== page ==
How to Hike Chile’s Torres del Paine National Park

Sunrise at Torres del Paine.While traveling through the Patagonian region of South America, I encountered many a befuddled traveler who was a bit miffed by the planning process required to enter Torres del Paine National Park. I will go ahead and include myself in this stack of confused, well-intentioned hikers.  For years I have fawned after photos of Torres del Paine, but it wasn’t until I actually started the process of researching how exactly to pull off a visit, did I meet the gut-sinking moment of “Oh, no. I’m too late.”

It’s really an awful feeling to have as a traveler. The stars have finally aligned in life, and you are on the cusp of departure, only to stumble across this one little detail that has the potential to derail everything. Reservations? You need reservations? I simply was unaware. Now, with that said, the 2016-2017 season is the first year to see the implementation of  required reservations prior to entering the park. I was not the only one caught in the crosshairs of a new system.

Torres del Paine National Park is one of the premiere hiking destinations in all of South America, and with the influx of new visitors, restrictions on how many people can enter the park are being put into effect. It is understandable, and long term, definitely a good thing to protect the fragility of the park. I am hopeful that as word spreads, more travelers who wish to enter the park will be aware of the requirements, and less headaches will abound for everyone.

With that said, I was able to finagle dates in the tail end of February to make my “O” trek a reality. Below I’ve put together a guide that will hopefully streamline the leg work required to visit such an incredible destination. Take a gander, and hopefully it will allow you to spend less time planning, and more time enjoying your visit!

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Understanding Tour Routing and Drive Times

There are two different ways you are going to come about a tour routing. Your tour is either going to be self-booked, or it is going to be booked by someone else, typically a booking agent. Being able to look at a tour routing and understand what it’s going to take, along with identifying trouble spots is going to go a long way in helping the tour to succeed. An experienced tour manager is able to be able to offer expertise and suggestions on situations that have the potential to derail a tour.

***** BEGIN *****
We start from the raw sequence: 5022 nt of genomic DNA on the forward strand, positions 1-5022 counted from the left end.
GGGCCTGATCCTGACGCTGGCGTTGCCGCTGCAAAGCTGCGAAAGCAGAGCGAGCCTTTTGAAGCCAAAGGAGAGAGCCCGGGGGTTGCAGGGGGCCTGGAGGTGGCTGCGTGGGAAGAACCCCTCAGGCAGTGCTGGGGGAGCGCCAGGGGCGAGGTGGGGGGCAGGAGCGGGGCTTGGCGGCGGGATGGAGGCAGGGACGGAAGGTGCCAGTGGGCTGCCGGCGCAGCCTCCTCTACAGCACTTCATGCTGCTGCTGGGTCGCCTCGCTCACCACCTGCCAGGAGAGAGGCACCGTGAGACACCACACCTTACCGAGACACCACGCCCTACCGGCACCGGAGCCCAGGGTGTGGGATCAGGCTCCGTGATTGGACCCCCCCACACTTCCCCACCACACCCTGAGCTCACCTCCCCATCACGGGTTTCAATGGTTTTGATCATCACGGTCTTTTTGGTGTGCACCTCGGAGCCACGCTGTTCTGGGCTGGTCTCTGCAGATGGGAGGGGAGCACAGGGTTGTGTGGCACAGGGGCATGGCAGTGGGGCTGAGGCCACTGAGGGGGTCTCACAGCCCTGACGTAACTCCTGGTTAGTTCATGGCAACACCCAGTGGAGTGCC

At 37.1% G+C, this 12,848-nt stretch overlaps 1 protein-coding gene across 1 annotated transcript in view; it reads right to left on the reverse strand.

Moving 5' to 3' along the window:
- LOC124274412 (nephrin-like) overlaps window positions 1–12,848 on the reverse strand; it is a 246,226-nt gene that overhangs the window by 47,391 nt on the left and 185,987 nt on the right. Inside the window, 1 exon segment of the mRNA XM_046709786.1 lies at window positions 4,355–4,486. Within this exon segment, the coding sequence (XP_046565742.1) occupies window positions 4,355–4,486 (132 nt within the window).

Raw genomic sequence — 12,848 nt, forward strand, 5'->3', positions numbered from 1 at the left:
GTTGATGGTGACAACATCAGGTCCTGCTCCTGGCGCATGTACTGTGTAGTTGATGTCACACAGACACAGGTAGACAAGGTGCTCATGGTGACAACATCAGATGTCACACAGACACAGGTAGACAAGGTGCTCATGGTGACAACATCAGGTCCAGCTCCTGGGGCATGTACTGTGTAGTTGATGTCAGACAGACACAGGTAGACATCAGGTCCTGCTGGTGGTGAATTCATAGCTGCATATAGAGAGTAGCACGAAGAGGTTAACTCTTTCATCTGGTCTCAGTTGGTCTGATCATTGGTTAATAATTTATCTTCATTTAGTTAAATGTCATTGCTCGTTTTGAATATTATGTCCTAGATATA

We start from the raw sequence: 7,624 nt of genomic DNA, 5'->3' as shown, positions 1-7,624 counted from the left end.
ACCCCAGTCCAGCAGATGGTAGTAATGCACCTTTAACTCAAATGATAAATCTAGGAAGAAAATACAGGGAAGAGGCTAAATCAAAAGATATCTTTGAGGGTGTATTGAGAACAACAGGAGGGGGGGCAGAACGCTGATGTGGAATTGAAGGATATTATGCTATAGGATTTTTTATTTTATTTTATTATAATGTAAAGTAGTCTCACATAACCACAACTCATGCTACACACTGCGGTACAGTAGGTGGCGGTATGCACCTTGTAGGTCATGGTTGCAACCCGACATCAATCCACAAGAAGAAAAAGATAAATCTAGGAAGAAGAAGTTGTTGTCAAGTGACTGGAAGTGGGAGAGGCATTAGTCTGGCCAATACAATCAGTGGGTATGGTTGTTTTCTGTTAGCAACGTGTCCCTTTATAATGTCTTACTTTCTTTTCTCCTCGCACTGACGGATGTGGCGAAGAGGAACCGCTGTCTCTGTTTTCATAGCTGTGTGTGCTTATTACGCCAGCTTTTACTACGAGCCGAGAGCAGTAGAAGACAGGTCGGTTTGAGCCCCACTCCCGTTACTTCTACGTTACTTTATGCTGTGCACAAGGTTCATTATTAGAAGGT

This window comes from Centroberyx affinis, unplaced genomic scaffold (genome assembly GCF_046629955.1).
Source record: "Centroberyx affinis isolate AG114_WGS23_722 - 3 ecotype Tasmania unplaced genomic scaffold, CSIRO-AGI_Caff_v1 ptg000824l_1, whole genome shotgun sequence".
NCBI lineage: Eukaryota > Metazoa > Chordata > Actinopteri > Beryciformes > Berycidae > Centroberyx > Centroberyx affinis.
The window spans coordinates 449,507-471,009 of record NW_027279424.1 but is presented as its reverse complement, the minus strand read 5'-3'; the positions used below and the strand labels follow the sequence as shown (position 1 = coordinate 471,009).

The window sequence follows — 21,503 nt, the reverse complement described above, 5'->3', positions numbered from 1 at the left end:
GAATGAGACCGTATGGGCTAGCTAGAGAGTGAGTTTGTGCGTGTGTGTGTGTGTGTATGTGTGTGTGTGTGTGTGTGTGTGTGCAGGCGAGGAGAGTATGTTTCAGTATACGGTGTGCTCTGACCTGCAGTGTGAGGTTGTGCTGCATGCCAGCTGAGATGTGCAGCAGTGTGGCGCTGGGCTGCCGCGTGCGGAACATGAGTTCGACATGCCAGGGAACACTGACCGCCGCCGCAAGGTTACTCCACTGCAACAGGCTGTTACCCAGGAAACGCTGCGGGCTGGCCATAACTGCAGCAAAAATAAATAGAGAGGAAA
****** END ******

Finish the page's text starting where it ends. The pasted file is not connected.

There is nothing worse than watching a band get worked too hard while on the road. Rest is important. Remember that. Rest is important. Watching a band get chewed up on the road because they have shoddy tour routing, and an impossible press schedule is one of the most frustrating things in the world. Not getting enough sleep, and pushing it too hard on the road quickly leads to fatigue and sickness. Ultimately the live performance is impacted, and in the worst case scenario, performances are sometimes cancelled.

I am not saying to be lazy and turn down press events. Press is an integral part of growing a band, and sometimes it’s simply going to be difficult with scheduling. You mean, being in a band isn’t all glitz and glamour?! What I am saying is that if you have seven shows in a row, and on that 7th day, you are going to have to drive overnight to make three more press events on the 8th show day in a row (and this is the first week of a 6 week tour), maybe that isn’t the best approach for the long haul? It’s good to understand tour routing and scheduling so you know when it might be time to say no to something.

Tour Routing

Understanding tour routing.The first thing I do when I receive a tour routing is create a spreadsheet* with all of the dates, cities, clubs, drive time, mileage, timezones, show number, and overall number of days on tour. This is a document I typically keep open and readily available when advancing a tour. This helps me to conceptualize the tour as a whole, and begin to see where the tour pushes and pulls. How many shows in a row are there? Are there some crazy drives? Do we have days off? Where are the days off? Do certain cities have notoriously bad traffic? Are there timezones to think about? Are there any major holidays? Do we need to drive after show on any of the dates (on a van tour)? You are asking all of these questions because you have to keep the bigger picture and the health of the tour in mind.

Having the drive times in front of you will help with updating shared online calendars. It’s a good habit to list departure and arrival times into a city well in advance, along with how long the drive actually is. This is helpful for the entire touring organization. It also helps to save time in flipping back and forth between emails, or a Google Maps tab. It’s important to remember that certain elements and timings will not be available until closer until the show date. Sometimes this could come in the form of a set time at a festival.